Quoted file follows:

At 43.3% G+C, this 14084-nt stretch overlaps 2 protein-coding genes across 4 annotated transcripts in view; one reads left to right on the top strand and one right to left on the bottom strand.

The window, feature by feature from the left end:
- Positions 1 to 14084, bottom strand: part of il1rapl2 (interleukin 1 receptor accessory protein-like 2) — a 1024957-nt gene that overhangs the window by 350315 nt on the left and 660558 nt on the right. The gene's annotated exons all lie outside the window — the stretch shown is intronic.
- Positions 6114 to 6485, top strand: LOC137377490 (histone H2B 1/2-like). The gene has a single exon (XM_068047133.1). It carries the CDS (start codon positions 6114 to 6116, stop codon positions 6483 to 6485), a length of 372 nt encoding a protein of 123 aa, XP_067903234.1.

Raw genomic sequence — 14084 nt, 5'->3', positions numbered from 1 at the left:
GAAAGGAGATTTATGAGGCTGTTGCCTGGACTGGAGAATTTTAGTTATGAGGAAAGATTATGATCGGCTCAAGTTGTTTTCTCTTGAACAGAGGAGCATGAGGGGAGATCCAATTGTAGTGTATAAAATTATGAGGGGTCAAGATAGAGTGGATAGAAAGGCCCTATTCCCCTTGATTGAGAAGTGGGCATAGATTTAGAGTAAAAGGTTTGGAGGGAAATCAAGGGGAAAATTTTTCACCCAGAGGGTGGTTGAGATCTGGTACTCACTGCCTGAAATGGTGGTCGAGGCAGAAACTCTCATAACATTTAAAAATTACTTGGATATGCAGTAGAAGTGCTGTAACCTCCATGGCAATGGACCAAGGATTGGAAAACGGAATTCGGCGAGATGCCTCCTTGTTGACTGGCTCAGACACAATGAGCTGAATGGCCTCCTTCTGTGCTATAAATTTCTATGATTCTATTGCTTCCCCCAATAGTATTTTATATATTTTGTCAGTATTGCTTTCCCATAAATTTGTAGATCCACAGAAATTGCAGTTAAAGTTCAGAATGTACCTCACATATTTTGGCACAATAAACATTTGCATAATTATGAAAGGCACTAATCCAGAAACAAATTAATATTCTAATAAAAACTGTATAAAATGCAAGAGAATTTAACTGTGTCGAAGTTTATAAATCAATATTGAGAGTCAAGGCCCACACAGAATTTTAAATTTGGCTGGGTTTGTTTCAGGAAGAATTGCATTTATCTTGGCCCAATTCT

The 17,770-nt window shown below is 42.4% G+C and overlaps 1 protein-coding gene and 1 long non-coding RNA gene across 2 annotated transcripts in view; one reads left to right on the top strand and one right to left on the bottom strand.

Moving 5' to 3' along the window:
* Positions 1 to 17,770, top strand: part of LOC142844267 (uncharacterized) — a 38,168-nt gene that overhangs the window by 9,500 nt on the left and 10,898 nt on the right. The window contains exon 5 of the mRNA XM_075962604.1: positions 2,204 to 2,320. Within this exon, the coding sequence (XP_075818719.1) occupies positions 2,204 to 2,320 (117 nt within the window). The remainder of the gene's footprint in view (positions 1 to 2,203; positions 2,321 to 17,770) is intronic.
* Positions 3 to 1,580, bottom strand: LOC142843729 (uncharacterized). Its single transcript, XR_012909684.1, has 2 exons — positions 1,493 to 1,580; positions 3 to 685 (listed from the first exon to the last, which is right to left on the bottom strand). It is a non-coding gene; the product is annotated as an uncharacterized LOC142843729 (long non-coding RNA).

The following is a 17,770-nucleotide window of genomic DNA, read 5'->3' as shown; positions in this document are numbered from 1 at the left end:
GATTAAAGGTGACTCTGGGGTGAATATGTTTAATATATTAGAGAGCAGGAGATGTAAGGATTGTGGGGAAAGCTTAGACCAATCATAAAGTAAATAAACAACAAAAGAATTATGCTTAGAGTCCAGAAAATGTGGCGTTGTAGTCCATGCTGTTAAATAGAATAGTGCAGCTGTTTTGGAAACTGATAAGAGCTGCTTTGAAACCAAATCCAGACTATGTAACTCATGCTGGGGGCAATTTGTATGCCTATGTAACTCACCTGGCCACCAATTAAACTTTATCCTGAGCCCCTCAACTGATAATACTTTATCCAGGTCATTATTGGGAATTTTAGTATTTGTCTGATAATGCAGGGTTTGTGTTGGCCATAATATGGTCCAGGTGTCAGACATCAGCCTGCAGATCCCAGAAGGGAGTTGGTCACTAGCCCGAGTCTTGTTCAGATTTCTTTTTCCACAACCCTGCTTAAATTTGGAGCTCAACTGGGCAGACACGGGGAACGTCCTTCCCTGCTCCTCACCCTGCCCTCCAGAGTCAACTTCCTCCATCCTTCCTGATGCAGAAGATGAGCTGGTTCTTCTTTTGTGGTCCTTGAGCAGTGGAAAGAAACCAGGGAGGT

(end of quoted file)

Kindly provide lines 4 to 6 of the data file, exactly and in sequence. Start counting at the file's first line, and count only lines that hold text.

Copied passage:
- Positions 6114 to 6485, top strand: LOC137377490 (histone H2B 1/2-like). The gene has a single exon (XM_068047133.1). It carries the CDS (start codon positions 6114 to 6116, stop codon positions 6483 to 6485), a length of 372 nt encoding a protein of 123 aa, XP_067903234.1.

Raw genomic sequence — 14084 nt, 5'->3', positions numbered from 1 at the left:
GAAAGGAGATTTATGAGGCTGTTGCCTGGACTGGAGAATTTTAGTTATGAGGAAAGATTATGATCGGCTCAAGTTGTTTTCTCTTGAACAGAGGAGCATGAGGGGAGATCCAATTGTAGTGTATAAAATTATGAGGGGTCAAGATAGAGTGGATAGAAAGGCCCTATTCCCCTTGATTGAGAAGTGGGCATAGATTTAGAGTAAAAGGTTTGGAGGGAAATCAAGGGGAAAATTTTTCACCCAGAGGGTGGTTGAGATCTGGTACTCACTGCCTGAAATGGTGGTCGAGGCAGAAACTCTCATAACATTTAAAAATTACTTGGATATGCAGTAGAAGTGCTGTAACCTCCATGGCAATGGACCAAGGATTGGAAAACGGAATTCGGCGAGATGCCTCCTTGTTGACTGGCTCAGACACAATGAGCTGAATGGCCTCCTTCTGTGCTATAAATTTCTATGATTCTATTGCTTCCCCCAATAGTATTTTATATATTTTGTCAGTATTGCTTTCCCATAAATTTGTAGATCCACAGAAATTGCAGTTAAAGTTCAGAATGTACCTCACATATTTTGGCACAATAAACATTTGCATAATTATGAAAGGCACTAATCCAGAAACAAATTAATATTCTAATAAAAACTGTATAAAATGCAAGAGAATTTAACTGTGTCGAAGTTTATAAATCAATATTGAGAGTCAAGGCCCACACAGAATTTTAAATTTGGCTGGGTTTGTTTCAGGAAGAATTGCATTTATCTTGGCCCAATTCT